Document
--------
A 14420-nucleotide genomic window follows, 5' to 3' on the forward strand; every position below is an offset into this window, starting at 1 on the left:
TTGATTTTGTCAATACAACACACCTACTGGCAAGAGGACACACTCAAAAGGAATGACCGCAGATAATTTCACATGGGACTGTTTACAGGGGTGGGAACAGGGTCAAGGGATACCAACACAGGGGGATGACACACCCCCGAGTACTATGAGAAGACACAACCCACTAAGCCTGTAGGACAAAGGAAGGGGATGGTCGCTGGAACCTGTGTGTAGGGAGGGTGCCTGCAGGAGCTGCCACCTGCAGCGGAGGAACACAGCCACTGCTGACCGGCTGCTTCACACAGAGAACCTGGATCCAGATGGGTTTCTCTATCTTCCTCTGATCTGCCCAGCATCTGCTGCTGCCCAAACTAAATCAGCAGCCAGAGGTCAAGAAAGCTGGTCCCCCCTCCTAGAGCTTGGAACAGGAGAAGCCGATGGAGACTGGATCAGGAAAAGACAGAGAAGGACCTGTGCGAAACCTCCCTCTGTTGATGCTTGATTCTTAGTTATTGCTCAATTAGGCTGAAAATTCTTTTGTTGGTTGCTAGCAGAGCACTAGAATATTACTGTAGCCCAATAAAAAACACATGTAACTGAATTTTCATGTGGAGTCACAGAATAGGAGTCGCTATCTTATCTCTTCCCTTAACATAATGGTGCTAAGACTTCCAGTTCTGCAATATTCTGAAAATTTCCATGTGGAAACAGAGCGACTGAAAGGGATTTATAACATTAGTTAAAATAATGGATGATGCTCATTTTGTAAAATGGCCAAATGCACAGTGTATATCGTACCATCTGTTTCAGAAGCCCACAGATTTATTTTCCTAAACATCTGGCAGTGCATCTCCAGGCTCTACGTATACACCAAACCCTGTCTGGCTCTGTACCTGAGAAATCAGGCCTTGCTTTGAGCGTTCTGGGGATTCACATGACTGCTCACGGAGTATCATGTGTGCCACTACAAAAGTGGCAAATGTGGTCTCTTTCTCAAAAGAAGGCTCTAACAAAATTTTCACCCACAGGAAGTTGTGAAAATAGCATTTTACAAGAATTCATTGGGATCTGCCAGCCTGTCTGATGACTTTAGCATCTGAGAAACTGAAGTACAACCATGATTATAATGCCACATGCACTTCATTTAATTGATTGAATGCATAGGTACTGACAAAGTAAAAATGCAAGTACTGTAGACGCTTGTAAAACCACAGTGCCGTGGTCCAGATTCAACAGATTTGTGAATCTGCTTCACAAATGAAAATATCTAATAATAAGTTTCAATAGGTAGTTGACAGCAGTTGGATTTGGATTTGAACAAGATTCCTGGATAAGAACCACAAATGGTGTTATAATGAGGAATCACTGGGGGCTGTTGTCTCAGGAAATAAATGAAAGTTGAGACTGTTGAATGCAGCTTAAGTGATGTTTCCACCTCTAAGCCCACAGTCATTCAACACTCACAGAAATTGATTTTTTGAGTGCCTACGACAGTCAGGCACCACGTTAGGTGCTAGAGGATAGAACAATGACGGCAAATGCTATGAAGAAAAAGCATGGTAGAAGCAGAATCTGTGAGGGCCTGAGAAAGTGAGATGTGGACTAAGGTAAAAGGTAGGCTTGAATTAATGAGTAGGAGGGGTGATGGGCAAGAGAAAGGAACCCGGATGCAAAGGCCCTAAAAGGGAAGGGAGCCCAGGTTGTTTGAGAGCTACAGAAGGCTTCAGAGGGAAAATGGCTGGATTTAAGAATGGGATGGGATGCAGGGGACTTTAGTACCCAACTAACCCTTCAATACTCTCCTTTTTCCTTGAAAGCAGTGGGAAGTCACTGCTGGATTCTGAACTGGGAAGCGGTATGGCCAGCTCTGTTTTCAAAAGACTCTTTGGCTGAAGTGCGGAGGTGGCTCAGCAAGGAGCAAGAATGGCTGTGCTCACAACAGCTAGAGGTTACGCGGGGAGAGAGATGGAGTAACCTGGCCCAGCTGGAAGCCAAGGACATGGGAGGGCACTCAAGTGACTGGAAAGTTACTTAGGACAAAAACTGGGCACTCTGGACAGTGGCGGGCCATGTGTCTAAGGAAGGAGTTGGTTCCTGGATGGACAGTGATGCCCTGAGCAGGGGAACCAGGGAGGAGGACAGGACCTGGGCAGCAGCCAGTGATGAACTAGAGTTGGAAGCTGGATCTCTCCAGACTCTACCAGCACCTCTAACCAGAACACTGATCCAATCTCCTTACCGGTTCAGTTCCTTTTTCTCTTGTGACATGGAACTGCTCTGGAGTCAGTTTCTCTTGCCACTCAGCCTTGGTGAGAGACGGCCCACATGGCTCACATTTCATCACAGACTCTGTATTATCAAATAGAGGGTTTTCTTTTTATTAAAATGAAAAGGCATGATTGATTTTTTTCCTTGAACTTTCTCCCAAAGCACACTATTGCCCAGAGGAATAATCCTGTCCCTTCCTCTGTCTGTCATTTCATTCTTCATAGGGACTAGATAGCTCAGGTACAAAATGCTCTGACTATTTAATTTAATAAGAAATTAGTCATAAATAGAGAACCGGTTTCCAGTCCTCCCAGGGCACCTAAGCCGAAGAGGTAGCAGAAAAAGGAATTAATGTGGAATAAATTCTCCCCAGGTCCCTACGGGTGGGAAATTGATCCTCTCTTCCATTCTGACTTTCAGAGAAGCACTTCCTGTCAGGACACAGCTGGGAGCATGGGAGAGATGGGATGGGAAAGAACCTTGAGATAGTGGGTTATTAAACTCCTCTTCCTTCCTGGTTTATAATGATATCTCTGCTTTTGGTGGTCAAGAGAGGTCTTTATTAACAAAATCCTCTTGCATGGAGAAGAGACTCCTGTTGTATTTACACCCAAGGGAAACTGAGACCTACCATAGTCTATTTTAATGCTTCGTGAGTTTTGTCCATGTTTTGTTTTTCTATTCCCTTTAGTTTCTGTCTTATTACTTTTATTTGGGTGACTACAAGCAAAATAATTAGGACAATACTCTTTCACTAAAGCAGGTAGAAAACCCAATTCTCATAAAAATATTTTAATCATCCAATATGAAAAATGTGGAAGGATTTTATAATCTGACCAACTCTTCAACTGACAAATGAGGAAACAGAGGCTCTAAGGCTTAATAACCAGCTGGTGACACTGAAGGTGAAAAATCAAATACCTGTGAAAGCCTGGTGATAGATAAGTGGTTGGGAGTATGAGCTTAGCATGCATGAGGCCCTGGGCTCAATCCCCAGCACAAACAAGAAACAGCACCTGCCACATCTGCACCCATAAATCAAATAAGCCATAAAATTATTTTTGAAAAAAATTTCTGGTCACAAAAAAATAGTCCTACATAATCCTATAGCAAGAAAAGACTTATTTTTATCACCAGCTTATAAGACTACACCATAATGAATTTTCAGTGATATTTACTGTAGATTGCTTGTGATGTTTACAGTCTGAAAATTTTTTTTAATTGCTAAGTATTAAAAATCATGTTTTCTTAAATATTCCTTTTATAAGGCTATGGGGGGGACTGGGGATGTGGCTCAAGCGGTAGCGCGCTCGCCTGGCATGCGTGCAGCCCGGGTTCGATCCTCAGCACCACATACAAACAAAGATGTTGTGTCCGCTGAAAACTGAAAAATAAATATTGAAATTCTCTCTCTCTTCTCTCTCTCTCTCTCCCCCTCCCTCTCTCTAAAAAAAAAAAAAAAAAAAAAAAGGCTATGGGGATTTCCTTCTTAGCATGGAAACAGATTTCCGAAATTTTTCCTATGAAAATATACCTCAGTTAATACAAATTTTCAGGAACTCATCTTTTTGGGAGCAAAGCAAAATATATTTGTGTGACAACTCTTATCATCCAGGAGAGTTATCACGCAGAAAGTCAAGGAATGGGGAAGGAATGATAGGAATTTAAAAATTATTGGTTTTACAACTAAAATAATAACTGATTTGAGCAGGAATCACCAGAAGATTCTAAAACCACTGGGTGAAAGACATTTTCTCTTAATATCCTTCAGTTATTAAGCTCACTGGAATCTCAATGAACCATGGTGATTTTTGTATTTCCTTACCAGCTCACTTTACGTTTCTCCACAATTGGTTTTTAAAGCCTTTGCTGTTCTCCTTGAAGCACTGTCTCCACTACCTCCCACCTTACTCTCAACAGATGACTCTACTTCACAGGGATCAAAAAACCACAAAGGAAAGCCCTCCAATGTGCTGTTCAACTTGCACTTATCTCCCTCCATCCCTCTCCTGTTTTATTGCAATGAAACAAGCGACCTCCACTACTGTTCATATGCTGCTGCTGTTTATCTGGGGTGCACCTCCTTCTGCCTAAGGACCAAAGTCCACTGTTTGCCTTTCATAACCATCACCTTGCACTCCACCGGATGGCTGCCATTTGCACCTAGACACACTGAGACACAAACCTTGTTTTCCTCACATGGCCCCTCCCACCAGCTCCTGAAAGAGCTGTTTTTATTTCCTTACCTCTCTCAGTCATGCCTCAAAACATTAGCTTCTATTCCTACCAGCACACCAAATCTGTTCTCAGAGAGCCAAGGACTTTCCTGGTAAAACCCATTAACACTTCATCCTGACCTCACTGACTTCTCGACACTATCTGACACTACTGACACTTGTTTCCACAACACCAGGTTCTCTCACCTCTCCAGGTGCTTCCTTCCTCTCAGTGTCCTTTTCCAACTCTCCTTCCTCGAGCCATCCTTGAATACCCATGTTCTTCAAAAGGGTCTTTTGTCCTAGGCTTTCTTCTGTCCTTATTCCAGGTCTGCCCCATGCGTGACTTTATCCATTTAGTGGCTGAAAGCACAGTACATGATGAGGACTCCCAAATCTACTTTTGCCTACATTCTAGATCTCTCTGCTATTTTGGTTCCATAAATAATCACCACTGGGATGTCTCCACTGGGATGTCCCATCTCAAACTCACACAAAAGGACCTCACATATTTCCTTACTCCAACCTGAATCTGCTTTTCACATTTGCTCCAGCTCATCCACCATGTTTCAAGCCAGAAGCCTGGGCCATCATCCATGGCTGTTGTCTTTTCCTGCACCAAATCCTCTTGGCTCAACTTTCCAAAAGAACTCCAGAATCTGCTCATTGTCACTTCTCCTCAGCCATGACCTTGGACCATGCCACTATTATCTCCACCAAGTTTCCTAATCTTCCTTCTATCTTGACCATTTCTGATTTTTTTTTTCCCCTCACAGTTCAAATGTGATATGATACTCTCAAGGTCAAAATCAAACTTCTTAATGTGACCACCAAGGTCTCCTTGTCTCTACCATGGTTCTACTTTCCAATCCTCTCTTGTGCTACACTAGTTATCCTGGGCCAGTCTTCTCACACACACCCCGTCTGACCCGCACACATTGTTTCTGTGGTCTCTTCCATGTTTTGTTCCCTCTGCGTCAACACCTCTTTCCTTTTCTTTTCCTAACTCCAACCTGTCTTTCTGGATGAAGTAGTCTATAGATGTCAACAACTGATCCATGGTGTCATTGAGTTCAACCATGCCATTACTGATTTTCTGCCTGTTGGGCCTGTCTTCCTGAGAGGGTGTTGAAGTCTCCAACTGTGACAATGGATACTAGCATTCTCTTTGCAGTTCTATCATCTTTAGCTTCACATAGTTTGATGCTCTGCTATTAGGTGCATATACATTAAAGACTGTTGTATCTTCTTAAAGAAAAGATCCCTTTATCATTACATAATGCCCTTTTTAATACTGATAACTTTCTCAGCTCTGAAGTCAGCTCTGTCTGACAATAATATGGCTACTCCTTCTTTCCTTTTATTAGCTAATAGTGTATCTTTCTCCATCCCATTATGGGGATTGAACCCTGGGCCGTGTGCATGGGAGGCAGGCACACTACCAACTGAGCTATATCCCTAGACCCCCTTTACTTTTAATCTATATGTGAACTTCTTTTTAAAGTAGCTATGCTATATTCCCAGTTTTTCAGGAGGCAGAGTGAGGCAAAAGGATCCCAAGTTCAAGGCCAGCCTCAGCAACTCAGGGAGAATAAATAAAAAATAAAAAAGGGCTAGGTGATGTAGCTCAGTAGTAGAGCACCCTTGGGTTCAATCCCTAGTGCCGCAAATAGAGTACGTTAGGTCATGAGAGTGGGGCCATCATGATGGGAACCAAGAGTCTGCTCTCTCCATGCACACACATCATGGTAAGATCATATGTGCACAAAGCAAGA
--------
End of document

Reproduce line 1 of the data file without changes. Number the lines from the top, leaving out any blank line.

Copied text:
A 14420-nucleotide genomic window follows, 5' to 3' on the forward strand; every position below is an offset into this window, starting at 1 on the left: